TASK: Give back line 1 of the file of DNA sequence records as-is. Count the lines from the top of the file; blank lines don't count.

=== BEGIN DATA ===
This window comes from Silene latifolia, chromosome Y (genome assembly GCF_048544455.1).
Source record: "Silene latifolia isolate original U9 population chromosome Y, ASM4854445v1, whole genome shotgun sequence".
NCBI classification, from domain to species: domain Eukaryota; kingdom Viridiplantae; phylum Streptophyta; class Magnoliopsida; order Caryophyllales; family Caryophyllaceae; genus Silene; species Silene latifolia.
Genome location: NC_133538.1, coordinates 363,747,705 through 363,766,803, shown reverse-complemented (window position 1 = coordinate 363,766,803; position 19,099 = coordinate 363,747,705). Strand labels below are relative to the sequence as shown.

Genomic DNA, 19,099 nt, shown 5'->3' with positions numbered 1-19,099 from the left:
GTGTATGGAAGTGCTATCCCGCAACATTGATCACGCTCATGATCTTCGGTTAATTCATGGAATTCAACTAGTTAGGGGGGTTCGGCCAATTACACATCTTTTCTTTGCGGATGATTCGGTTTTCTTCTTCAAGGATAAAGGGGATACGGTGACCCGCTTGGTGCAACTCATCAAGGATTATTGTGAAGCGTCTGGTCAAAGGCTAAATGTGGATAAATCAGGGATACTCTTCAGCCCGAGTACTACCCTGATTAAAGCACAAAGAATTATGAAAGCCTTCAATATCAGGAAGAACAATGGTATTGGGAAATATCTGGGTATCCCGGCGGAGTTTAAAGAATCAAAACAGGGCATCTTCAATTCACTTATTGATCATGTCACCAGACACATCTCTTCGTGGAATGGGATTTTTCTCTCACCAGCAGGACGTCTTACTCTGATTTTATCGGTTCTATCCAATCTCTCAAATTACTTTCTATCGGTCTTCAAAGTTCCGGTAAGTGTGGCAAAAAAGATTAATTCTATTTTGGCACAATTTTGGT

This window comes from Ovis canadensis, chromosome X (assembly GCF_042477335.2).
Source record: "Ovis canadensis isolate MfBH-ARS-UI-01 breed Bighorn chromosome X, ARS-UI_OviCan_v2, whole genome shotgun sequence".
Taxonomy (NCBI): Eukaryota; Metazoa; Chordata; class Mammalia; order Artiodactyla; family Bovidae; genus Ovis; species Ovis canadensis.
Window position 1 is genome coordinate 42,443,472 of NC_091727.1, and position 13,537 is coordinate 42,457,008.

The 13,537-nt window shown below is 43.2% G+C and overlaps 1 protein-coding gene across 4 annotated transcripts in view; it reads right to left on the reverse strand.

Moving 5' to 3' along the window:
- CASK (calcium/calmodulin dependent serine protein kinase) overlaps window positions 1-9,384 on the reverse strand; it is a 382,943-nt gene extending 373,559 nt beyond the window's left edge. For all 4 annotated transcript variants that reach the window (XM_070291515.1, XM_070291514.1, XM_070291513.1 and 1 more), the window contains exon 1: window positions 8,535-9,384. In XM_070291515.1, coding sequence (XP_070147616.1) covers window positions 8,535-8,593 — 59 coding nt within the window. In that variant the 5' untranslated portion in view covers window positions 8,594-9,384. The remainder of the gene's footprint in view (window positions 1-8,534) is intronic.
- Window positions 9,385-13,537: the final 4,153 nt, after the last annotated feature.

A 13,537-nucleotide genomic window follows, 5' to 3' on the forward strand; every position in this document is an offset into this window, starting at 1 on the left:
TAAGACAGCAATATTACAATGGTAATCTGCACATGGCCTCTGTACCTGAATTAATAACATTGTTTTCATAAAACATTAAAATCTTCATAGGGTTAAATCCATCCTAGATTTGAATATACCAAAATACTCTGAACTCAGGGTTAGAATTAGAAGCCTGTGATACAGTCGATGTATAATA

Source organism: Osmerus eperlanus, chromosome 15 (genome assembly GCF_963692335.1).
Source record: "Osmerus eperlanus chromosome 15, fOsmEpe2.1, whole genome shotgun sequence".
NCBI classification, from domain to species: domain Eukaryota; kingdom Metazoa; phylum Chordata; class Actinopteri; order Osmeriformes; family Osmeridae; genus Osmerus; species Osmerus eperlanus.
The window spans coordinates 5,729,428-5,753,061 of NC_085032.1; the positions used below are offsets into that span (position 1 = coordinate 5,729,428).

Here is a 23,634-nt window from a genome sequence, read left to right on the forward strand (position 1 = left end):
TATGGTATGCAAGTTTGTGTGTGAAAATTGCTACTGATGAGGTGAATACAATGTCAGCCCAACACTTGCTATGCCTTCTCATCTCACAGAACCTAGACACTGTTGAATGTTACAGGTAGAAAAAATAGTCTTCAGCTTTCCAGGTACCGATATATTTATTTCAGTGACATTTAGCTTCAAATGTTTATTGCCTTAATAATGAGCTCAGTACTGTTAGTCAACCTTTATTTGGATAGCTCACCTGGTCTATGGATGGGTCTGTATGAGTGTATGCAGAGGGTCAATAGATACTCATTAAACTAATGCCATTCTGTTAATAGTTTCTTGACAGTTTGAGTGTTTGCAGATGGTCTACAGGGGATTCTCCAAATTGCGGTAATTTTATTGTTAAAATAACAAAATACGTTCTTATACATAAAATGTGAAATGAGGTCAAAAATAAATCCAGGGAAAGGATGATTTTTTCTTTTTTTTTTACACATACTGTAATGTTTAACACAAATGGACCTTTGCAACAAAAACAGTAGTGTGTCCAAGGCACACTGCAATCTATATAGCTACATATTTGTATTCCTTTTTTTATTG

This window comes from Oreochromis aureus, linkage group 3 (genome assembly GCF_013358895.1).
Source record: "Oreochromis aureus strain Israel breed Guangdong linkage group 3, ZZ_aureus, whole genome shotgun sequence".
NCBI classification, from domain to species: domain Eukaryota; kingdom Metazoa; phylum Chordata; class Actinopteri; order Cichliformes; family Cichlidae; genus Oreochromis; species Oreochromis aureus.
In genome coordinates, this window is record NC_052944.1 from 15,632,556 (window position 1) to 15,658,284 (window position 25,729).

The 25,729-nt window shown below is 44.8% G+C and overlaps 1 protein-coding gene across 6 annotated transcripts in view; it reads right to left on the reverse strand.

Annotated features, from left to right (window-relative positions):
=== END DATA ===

This window comes from Silene latifolia, chromosome Y (genome assembly GCF_048544455.1).